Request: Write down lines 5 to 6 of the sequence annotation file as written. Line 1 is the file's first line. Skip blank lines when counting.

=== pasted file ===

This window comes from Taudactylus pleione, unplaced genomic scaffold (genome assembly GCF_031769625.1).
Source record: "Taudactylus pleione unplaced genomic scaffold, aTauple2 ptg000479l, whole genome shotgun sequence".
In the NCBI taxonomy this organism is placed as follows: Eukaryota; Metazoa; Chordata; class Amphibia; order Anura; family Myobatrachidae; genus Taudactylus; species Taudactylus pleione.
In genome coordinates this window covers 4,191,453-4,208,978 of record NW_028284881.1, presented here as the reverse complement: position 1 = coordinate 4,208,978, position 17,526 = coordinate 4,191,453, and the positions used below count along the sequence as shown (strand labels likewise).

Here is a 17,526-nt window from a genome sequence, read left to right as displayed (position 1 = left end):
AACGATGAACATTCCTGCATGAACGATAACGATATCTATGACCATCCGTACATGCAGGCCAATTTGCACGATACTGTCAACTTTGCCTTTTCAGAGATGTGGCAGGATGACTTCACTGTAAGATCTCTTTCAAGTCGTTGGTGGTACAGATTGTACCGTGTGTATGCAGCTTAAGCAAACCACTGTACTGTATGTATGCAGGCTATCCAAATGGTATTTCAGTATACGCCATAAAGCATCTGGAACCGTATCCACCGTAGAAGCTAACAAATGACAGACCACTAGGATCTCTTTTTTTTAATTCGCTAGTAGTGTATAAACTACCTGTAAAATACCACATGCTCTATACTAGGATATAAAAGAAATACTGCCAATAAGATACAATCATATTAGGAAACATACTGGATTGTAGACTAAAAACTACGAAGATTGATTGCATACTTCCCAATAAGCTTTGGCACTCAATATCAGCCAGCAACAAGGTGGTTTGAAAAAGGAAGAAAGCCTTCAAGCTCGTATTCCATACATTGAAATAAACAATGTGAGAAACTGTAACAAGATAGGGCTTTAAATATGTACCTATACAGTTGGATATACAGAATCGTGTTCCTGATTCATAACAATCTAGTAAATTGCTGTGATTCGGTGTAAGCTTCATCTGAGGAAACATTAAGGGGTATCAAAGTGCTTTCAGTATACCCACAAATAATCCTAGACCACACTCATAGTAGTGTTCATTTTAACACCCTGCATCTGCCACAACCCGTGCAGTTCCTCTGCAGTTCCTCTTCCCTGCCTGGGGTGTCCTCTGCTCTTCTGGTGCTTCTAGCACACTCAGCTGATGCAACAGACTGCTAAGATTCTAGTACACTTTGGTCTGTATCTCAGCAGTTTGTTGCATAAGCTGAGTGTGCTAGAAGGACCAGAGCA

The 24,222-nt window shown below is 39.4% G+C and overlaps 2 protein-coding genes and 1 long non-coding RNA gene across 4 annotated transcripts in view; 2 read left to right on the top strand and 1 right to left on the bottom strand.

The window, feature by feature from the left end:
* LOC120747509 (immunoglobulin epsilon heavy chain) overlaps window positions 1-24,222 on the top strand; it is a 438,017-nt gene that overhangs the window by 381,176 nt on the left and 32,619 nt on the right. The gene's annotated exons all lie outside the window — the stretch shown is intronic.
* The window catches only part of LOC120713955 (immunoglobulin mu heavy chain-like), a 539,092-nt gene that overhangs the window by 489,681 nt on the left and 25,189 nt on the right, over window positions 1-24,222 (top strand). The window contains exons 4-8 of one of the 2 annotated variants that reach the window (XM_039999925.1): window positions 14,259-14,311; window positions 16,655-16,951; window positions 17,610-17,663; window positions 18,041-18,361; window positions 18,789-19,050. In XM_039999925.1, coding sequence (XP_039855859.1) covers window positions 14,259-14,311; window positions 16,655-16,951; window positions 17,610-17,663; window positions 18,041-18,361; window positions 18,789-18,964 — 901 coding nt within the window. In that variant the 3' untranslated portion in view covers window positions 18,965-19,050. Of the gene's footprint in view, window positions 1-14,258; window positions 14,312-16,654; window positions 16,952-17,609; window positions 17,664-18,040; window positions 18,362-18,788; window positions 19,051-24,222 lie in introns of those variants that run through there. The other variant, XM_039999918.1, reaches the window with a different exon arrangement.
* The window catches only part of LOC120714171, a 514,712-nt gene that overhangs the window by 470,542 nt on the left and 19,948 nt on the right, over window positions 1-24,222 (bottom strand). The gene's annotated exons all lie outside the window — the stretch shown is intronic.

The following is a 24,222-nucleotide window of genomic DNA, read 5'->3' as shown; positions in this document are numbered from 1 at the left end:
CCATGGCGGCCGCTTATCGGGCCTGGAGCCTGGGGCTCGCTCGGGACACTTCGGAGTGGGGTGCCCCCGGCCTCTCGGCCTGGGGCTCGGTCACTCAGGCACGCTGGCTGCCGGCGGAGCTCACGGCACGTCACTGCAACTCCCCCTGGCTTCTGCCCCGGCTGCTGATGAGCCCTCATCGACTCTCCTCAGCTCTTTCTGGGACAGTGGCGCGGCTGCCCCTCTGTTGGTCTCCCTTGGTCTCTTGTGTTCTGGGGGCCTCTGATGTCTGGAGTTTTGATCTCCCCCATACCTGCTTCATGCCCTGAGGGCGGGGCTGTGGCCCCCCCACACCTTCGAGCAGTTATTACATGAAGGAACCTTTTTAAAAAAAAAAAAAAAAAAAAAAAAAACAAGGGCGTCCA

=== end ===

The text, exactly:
Here is a 17,526-nt window from a genome sequence, read left to right as displayed (position 1 = left end):
AACGATGAACATTCCTGCATGAACGATAACGATATCTATGACCATCCGTACATGCAGGCCAATTTGCACGATACTGTCAACTTTGCCTTTTCAGAGATGTGGCAGGATGACTTCACTGTAAGATCTCTTTCAAGTCGTTGGTGGTACAGATTGTACCGTGTGTATGCAGCTTAAGCAAACCACTGTACTGTATGTATGCAGGCTATCCAAATGGTATTTCAGTATACGCCATAAAGCATCTGGAACCGTATCCACCGTAGAAGCTAACAAATGACAGACCACTAGGATCTCTTTTTTTTAATTCGCTAGTAGTGTATAAACTACCTGTAAAATACCACATGCTCTATACTAGGATATAAAAGAAATACTGCCAATAAGATACAATCATATTAGGAAACATACTGGATTGTAGACTAAAAACTACGAAGATTGATTGCATACTTCCCAATAAGCTTTGGCACTCAATATCAGCCAGCAACAAGGTGGTTTGAAAAAGGAAGAAAGCCTTCAAGCTCGTATTCCATACATTGAAATAAACAATGTGAGAAACTGTAACAAGATAGGGCTTTAAATATGTACCTATACAGTTGGATATACAGAATCGTGTTCCTGATTCATAACAATCTAGTAAATTGCTGTGATTCGGTGTAAGCTTCATCTGAGGAAACATTAAGGGGTATCAAAGTGCTTTCAGTATACCCACAAATAATCCTAGACCACACTCATAGTAGTGTTCATTTTAACACCCTGCATCTGCCACAACCCGTGCAGTTCCTCTGCAGTTCCTCTTCCCTGCCTGGGGTGTCCTCTGCTCTTCTGGTGCTTCTAGCACACTCAGCTGATGCAACAGACTGCTAAGATTCTAGTACACTTTGGTCTGTATCTCAGCAGTTTGTTGCATAAGCTGAGTGTGCTAGAAGGACCAGAGCA